The Andes name comes from the Quechua word anti, meaning east. The Andes is a 4,300 mile-long mountain range located in South America that straddles seven countries, namely Argentina, Chile, Bolivia, Peru, Ecuador, Colombia, and Venezuela. South American cities of La Paz, Mérida, Sucre, Medellín, Arequipa, Bogotá, and Quito are some of the major cities on its many plateaus. The Andes is divided into three major divisions, the Wet Andes, Dry Andes, and Tropical Andes. It is considered the longest mountain range in South America. It forms a portion of the American Cordillera range that spans North America, Central America, South America, and the Antarctic continents.
Andes Mountain Range Biomes
The Andes mountain range was the result of tectonic plates pushing the land up to form mountains during the Mesozoic era and Tertiary period. The Andes is located on the Pacific rim of the Ring of Fire where volcanic activity is strongest. The Andean climate is divided into three regions. These are the colder southern region near the Antarctica, the milder central region situated between the Antarctica and equator, and the hot northern region near the equator. Plateaus, valleys, rainforests, deserts, rivers, rock glaciers, lakes, ice glaciers, and slopes are all distributed among the many habitats of the Andes. Flora and fauna in the region are marked by endemism.
Notable Andean Peaks
The Andes has many mountains surpassing the 20,000 foot mark. Topping the list is Mount Aconcagua in Argentina at a height of 22,841.207 feet. Second is Mount Ojos del Salado at 22,608.268 feet, which is a volcanic summit situated between Argentina and Chile. Third is Monte Pissis at 22,283.465 feet in Argentina. Fourth is Mount Huascarán at 22, 204.724 feet in Peru. Fifth is Mount Bonete at 22,175.197 feet in Argentina. Sixth is Mount Tres Cruces at 22,171.916 feet between Argentina and Chile. Seventh is Mount Llullaillaco at 22,109.58 feet between Argentina and Chile. Eighth is Mount Mercedario at 22,047.24 feet in Argentina. Ninth is Mount Cazadero (Walter Penck) at 21,843.832 feet in Argentina. Tenth is Mount Incahuasi at 21,778.215 feet between Argentina and Chile.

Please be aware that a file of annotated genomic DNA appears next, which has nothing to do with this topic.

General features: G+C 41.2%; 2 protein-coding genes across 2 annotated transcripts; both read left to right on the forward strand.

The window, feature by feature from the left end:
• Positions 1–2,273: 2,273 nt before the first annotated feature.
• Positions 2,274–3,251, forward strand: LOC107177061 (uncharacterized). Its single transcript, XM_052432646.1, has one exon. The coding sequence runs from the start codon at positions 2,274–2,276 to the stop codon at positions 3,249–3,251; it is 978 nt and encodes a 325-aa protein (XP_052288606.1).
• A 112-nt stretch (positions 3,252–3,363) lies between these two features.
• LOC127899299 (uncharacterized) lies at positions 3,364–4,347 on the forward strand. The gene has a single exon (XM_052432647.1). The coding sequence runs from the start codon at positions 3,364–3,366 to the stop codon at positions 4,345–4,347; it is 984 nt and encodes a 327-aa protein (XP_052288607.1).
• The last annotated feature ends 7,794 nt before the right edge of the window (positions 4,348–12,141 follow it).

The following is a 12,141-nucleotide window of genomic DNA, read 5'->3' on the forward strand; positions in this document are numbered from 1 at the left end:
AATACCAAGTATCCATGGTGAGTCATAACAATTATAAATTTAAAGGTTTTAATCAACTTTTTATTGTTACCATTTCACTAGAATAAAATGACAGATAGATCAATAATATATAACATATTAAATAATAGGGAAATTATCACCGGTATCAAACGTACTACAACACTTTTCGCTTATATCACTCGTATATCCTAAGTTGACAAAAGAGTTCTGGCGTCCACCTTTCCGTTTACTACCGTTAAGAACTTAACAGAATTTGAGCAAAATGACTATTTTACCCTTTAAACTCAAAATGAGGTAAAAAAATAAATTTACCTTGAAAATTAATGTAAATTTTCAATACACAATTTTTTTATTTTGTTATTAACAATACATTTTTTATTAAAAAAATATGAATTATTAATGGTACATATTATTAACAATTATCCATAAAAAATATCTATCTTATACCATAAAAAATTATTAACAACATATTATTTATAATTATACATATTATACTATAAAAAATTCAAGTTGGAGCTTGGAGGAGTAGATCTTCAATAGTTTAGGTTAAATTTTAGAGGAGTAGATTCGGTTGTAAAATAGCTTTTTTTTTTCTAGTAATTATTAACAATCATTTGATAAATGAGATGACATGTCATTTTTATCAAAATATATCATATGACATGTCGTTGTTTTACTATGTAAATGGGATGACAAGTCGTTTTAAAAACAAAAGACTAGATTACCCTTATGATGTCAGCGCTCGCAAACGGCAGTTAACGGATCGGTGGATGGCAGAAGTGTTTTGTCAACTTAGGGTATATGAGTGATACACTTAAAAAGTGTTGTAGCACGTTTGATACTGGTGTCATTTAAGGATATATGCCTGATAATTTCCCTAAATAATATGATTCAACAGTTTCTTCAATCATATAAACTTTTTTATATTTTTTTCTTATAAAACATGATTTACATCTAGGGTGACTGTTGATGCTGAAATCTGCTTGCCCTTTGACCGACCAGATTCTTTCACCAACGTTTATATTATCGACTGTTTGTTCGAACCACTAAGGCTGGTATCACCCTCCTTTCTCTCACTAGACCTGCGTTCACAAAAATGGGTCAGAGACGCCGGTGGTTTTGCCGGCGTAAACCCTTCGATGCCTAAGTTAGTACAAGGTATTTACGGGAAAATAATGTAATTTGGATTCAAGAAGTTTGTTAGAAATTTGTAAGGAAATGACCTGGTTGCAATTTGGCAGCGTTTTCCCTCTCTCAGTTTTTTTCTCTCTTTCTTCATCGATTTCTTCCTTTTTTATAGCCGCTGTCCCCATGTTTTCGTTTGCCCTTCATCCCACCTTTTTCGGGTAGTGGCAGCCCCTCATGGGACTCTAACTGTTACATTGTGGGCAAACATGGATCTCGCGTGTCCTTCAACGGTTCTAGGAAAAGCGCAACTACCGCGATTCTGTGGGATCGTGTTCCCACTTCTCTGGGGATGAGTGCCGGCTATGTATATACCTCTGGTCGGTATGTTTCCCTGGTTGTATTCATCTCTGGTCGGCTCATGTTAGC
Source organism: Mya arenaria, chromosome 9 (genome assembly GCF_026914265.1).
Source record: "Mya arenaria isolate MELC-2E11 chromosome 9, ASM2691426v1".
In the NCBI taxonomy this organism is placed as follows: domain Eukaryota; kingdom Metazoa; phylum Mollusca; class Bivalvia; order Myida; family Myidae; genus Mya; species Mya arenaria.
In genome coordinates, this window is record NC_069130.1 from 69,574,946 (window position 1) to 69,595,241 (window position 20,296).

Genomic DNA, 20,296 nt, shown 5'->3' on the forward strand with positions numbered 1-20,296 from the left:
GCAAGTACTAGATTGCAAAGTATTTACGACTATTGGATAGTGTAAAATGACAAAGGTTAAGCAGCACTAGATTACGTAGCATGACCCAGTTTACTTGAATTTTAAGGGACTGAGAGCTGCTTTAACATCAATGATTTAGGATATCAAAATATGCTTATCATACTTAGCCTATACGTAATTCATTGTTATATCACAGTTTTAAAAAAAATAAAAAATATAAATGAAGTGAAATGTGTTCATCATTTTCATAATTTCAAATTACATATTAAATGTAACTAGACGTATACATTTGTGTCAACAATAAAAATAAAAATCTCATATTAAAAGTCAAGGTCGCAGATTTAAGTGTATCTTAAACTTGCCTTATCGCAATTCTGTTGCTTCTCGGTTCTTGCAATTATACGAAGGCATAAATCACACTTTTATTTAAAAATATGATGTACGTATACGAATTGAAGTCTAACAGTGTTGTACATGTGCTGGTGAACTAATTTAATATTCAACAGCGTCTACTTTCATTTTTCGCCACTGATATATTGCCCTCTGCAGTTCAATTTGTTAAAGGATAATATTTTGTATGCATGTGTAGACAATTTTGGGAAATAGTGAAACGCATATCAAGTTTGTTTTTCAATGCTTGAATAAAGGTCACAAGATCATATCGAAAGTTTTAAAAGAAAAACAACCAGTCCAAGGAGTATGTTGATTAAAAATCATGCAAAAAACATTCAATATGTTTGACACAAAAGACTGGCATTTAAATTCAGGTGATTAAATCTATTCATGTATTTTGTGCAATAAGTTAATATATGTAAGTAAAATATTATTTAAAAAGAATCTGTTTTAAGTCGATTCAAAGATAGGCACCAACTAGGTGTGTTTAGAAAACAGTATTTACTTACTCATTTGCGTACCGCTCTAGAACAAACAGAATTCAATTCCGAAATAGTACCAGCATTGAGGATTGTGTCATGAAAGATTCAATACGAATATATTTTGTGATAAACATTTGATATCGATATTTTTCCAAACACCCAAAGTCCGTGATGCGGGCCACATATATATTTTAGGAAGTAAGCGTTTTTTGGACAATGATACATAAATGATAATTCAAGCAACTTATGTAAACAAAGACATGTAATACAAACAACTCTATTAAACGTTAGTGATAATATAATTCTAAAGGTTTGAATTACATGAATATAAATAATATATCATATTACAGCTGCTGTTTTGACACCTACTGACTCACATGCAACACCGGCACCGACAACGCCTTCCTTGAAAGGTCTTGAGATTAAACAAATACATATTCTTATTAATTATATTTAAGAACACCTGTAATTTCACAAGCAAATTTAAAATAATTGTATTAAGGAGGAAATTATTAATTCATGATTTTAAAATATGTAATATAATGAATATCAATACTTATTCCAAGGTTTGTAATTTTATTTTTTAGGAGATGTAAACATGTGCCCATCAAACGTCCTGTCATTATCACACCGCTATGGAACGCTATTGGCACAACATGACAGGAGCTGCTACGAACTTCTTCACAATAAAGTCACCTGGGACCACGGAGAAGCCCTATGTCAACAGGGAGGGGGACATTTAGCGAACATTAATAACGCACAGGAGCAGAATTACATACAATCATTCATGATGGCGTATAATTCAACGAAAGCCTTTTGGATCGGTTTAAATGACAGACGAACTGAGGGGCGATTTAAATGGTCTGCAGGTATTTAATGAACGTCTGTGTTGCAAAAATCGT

Mountaineering in the Andes
The Andes peaks presents a formidable challenge even to experienced mountaineers. The climate is marked by high temperatures and very low temperatures at different altitudes and locations. Mosquitoes and other bugs also present problems at dawn and dusk. Jaguars, bears, condors, and other large predators roam the different habitats of the Andes. Human mountaineers also traverse its many active volcanoes and its tallest mountain, to whom the Aconcagua presents an attractive climb. Ice glaciers and rock glaciers dominate the peaks of the Andes. Although hiring mountain climber guides is a must, a helmet is still necessary due to falling ice, gear, and rocks. Credentials from accredited mountaineering guide associations is also a must.
Many mountaineers expect to climb the Andes easy but are surprised to find a hostile climb instead. The blustery wind, icy cold, sheer altitude, and wide expanse of the mountains soon take hold and many are daunted. Mount Aconcagua was discovered by a German explorer named Paul Gussfeldt who climbed to about 21,522 feet but had to turn back due to a hurricane. On February 13, 1896, Lanti and Vines, two members of the expedition reached the top Aconcagua. One of the greatest mountaineers and Swedish guide of the 19th Century was Matthias Zurbriggen, who reached the top of Aconcagua's summit on January 14th, 1897.